FitGirl: Drink Yourself Skinny? The Low-Down On Juice Detoxes
After venturing through a week-long juice cleanse, I have to agree with them.
Instead of buying juices from pricier programs like Pressed Juicery ($70/day) or Blue Print Cleanse (roughly $65/day), I tailored my juice detox to fit my budget and workout needs. Fresh N' Easy has a collection of 100% vegetable and fruit juices. I drank four juices a day ($4-5/juice) therefore it cost me $16-20/day to cleanse. I also cheated by programming solid foods and caffeine into my detox to have enough energy to jog four or five miles everyday.
For breakfast I ate fruit, like strawberries, blueberries and mango, paired with coffee before hitting the gym. Lunch and dinner consisted of two vegetable juices for each meal containing both greens and vegetables, such as spinach, kale and carrots. If I was hungry late at night—which inevitably happened after only eating 800 calories during the day—I snacked on 200-300 calories of fruit or veggies.
The first three days were taxing on my willpower. I began noticing food everywhere: ads on television, appetizing photos online and food other people ate around me. The social aspect of eating was the toughest to avoid. On the second day I decided to eat lunch and dinner alone after ogling my roommate while she munched on garlic chicken with rich, buttery mashed potatoes for lunch.
During the last four days of the cleanse I saw and felt a difference in my body. Any acne, dark bags under my eyes or discolorations vanished; my skin looked radiant. I lost 5 pounds, felt light, energized and, well, clean. No wonder this is so popular, I thought, I feel amazing. Aside from the consistent daydreams about food, I could focus better as well.
Chipotle was my downfall.
Originally, I planned on doing the detox for 10 or 14 days to experiment with a longer juice cleanse, but after one week I surrendered and chose guacamole over finishing my goal. For a few days after my detox, I gorged on foods I previously denied myself—mainly carbohydrates and sugar—reversing any positive effects of the cleanse.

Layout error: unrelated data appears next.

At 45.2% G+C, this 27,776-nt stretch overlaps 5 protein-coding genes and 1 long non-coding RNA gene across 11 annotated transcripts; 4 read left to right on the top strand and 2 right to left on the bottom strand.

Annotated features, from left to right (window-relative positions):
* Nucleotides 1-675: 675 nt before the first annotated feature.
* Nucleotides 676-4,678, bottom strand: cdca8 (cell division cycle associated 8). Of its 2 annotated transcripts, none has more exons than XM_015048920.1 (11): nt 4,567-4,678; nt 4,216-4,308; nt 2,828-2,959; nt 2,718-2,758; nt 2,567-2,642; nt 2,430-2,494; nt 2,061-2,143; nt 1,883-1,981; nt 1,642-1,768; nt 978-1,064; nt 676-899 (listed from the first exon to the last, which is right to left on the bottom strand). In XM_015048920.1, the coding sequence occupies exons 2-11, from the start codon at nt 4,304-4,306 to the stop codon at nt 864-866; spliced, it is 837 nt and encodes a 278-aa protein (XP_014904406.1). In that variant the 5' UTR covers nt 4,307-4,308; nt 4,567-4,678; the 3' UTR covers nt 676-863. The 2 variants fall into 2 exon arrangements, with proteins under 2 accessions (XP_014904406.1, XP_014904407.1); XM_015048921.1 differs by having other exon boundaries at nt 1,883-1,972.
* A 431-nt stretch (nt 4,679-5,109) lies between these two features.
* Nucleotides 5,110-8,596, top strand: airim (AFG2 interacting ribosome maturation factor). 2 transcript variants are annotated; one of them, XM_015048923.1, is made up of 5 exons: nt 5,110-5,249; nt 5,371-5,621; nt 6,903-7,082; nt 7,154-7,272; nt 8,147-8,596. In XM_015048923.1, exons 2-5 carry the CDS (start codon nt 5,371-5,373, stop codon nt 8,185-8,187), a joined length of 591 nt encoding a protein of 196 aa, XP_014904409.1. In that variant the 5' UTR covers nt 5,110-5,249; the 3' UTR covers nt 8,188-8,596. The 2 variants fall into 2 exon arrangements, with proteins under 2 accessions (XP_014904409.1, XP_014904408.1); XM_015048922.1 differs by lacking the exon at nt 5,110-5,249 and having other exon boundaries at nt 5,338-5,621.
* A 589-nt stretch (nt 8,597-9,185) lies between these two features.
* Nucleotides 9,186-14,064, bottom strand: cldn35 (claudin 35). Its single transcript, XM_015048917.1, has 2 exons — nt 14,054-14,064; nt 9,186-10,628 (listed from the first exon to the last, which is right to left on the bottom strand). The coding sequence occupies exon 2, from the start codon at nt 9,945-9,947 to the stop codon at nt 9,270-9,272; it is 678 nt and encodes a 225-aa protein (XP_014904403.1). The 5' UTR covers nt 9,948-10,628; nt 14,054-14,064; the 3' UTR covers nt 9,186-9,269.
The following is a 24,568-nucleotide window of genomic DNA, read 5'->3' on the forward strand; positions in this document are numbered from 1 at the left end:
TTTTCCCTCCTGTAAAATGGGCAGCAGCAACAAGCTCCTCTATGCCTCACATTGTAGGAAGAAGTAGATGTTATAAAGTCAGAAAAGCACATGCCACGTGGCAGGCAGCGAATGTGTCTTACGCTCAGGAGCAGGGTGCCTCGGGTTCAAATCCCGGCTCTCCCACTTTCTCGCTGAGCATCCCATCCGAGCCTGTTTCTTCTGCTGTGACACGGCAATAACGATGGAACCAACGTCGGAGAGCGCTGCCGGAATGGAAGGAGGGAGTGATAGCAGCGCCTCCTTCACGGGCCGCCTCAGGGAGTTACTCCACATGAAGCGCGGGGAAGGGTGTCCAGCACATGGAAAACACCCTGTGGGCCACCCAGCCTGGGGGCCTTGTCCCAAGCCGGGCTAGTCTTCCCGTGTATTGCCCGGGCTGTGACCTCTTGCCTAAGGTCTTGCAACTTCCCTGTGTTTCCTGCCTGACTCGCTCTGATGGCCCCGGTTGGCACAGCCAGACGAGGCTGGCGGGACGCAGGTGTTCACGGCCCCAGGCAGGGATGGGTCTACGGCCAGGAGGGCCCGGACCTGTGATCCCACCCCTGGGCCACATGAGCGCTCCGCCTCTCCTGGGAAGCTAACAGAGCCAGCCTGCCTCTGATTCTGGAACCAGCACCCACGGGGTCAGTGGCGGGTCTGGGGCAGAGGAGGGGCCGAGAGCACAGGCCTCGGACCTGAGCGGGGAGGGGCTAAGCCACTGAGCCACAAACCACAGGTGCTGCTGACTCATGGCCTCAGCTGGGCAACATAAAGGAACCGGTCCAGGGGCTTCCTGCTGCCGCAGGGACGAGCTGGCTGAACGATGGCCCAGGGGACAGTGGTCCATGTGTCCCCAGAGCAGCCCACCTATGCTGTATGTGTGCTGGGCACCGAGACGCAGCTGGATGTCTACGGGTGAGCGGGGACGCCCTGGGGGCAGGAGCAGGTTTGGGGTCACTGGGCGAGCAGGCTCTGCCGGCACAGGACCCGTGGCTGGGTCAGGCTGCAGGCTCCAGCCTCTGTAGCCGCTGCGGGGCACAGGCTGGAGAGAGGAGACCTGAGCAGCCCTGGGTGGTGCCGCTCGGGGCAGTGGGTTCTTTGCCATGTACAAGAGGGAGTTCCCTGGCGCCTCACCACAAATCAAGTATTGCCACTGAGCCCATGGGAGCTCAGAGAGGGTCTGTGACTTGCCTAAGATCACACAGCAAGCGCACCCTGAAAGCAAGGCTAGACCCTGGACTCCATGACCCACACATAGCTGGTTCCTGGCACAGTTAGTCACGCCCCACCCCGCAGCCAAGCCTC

Experts, such as Cari Coulter, a director at Wellspring weight loss camp in Wisconsin, would not find my reaction surprising. “Rather than enhancing someone's ability to choose healthy foods it is probably going to lead to uncontrolled consumption of all the foods the person has avoided during the fast as soon as it ends,” said Coulter in an interview for The Chicago Tribune. Any meal program that restricts calories can lead to yo-yo dieting: alternating between unrealistically restricting calories and binging on “forbidden” food.
Rachel Berman, the director of nutrition for CalorieCount.com, might attribute my increased energy and weightless sensations to what I was not eating during the juice cleanse: “The benefit is more mental than physical. Any increase in energy likely comes from cutting out things like sodium and saturated fat that can be hindering energy,” according to Berman in an interview for The Chicago Tribune.
Ultimately, juice detoxes are not the best method for weight loss, take willpower to finish successfully and, Coulter argues, aren’t significantly helpful for detoxification:
“Your body has a number of organ systems in place that work to detoxify the body, including the liver, (lymph system), GI tract, lungs, urinary tract, etc. Therefore, cleanses are unnecessary and may even be harmful if they have a diuretic or laxative effect.”
FitGirl is a weekly health and fitness column. If you have any questions you want to see answered feel free to email me.